How a con man sold the Brooklyn Bridge in New York City for years


Posted on Aug 6, 2021      59


There’s an interesting expression in the U.S., “You could sell him the Brooklyn Bridge!” So they say about people who are too naïve and gullible in money matters. The phrase did not appear out of nowhere. A certain con man named George Parker successfully sold the landmark of New York for many years. It may seem strange, but customers were found.

The Brooklyn Bridge was inaugurated on May 24, 1883. Already on the first day, about 150,000 people used the structure. However, after a few days, there were rumors that the bridge was too unreliable and could collapse at any time. In order to prove its strength, the New York authorities took a bold step: they rented 21 elephants from the circus and led them over the bridge. Soon, there were those willing to sell and buy such a wonderful bridge.

Not much is known about George Parker himself. It is assumed that he was born in New York, and the first time he sold the Brooklyn Bridge was after an argument with friends. He assured them that he could sell anything. And they jokingly suggested that George sell the Brooklyn Bridge. That’s how it all started.

He would meet people right on the bridge and start telling them that he owned the bridge but had sold it. Parker explained how it was profitable to own such a wonderful structure. At any time, you could block it off with a barrier and charge pedestrians and vehicles.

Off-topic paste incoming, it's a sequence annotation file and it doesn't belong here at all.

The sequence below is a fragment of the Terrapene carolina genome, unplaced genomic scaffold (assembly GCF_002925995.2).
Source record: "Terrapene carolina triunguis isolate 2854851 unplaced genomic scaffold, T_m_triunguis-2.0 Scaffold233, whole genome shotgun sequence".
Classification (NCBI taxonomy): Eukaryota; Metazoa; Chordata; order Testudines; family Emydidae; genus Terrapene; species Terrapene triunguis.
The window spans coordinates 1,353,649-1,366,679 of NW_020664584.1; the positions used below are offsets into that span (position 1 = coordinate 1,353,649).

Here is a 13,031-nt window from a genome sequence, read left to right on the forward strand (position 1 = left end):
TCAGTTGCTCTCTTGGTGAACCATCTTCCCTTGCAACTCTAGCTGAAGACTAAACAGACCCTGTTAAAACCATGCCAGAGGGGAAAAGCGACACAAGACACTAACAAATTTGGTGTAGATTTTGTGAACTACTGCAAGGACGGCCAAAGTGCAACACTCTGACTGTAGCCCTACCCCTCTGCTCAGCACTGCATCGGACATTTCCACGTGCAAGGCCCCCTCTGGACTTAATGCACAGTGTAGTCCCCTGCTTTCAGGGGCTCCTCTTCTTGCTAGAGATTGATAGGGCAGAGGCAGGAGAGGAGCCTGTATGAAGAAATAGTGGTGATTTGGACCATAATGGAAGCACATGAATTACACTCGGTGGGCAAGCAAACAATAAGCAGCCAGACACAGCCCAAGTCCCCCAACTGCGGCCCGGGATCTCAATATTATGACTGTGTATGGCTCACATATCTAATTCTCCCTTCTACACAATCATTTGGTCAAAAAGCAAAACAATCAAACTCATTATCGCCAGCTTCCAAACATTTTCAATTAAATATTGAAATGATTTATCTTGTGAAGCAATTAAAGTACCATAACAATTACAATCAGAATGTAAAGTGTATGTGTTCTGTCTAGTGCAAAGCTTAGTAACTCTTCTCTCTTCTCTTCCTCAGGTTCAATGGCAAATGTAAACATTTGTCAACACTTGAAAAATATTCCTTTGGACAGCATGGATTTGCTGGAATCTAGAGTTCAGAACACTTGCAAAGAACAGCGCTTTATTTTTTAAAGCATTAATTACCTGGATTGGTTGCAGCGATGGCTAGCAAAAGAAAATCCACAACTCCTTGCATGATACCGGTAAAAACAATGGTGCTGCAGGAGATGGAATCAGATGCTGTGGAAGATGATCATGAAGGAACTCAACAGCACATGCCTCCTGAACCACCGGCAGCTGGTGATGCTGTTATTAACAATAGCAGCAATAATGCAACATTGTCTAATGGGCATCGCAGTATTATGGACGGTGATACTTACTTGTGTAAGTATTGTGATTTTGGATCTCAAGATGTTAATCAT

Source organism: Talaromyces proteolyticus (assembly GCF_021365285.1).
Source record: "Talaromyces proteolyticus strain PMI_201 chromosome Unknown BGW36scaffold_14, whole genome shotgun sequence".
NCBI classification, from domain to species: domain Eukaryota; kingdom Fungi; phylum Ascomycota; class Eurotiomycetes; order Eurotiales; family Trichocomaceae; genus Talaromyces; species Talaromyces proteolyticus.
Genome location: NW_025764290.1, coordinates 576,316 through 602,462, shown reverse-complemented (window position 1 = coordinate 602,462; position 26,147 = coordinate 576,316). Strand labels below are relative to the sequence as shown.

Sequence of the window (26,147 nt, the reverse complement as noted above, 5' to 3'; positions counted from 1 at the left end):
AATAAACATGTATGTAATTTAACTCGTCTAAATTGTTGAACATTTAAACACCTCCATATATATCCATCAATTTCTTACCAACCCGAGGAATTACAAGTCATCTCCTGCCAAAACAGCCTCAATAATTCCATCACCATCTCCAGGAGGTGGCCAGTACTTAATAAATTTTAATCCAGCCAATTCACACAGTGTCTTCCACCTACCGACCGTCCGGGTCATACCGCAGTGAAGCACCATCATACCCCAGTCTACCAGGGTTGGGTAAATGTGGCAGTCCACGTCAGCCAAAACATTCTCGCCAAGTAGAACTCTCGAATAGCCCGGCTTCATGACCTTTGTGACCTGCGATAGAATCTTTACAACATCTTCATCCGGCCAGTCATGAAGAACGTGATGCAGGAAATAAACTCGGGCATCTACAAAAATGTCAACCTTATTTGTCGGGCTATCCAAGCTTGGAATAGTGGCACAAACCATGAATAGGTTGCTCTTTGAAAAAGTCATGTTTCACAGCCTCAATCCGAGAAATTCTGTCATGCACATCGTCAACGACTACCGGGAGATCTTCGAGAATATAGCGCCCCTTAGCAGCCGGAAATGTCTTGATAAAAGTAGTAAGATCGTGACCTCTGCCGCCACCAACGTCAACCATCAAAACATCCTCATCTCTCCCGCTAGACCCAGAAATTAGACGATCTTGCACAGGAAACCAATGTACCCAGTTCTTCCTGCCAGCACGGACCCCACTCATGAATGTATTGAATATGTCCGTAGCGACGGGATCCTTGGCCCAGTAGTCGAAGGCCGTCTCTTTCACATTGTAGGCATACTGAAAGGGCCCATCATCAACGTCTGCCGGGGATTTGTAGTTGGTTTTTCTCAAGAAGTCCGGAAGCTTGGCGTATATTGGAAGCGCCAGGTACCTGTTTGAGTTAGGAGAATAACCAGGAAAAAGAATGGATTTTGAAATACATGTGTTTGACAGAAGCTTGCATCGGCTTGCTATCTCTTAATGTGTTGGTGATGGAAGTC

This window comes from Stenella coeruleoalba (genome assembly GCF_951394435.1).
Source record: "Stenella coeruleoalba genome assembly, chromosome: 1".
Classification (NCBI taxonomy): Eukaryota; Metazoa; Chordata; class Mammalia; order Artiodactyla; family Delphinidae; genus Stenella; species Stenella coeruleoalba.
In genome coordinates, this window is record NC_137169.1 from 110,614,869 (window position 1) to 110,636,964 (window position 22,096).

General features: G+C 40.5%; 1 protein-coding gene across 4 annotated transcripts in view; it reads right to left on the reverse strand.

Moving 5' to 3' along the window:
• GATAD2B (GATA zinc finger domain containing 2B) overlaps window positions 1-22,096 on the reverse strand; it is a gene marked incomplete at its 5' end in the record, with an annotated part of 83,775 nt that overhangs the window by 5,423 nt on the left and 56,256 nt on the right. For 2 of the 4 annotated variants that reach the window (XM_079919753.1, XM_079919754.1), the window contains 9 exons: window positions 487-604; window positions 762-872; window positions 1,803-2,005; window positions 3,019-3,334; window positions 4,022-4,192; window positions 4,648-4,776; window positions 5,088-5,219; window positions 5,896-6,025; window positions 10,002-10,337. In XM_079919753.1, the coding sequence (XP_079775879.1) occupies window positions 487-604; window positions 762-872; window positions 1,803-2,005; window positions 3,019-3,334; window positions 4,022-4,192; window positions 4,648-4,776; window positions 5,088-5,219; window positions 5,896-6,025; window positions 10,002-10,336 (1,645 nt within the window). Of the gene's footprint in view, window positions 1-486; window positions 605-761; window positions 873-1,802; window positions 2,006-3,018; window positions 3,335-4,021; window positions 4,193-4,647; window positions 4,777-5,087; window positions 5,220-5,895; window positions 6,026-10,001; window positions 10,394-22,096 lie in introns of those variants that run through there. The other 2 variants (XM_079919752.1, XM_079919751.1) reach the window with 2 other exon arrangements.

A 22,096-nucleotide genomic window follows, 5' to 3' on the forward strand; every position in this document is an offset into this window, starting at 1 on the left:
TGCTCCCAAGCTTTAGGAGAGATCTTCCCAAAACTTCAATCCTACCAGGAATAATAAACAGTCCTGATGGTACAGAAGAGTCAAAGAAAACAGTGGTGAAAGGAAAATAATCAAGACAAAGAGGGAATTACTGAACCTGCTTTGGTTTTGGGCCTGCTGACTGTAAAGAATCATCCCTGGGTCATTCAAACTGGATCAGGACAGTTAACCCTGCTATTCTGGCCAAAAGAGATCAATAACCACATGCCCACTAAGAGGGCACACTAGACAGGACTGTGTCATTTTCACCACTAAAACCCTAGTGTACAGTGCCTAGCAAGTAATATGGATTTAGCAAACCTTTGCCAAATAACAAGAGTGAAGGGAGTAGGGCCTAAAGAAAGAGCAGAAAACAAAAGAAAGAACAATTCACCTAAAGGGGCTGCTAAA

George Packer was probably a born sales agent indeed: he found willing buyers for this wonderful bridge and closed the deal with false papers. If the buyer did not have the necessary amount of money, Parker made concessions - he allowed to purchase the bridge on credit and pay the money in installments.

The client left satisfied; he owned the whole bridge in a vast city. No one knew even that in New York City, city property could not be sold into private hands. As soon as the “owner” tried to set up a checkpoint to charge for the use of the bridge, the police would show up.

George Parker himself even opened a real estate office. Naturally, it was also “fake”. As can be seen, one Brooklyn Bridge fraudster was not enough, in the sphere of his interests have fallen and other objects. For example, he successfully “sold” New York’s Madison Square Garden Sports Complex, the Statue of Liberty, and the Metropolitan Museum of Art. All the buyers received the same phony certificates as the lucky “owners” of the Brooklyn Bridge.

But, all good things come to an end sometime. In 1928, George Parker was arrested. On December 17, the court sentenced the crook to life imprisonment. Parker was sent to Sing Sing prison, located in Ossining, 48 kilometers from New York. In the dungeons of the prison brilliant combinator spent 8 years, and here he died in 1936.


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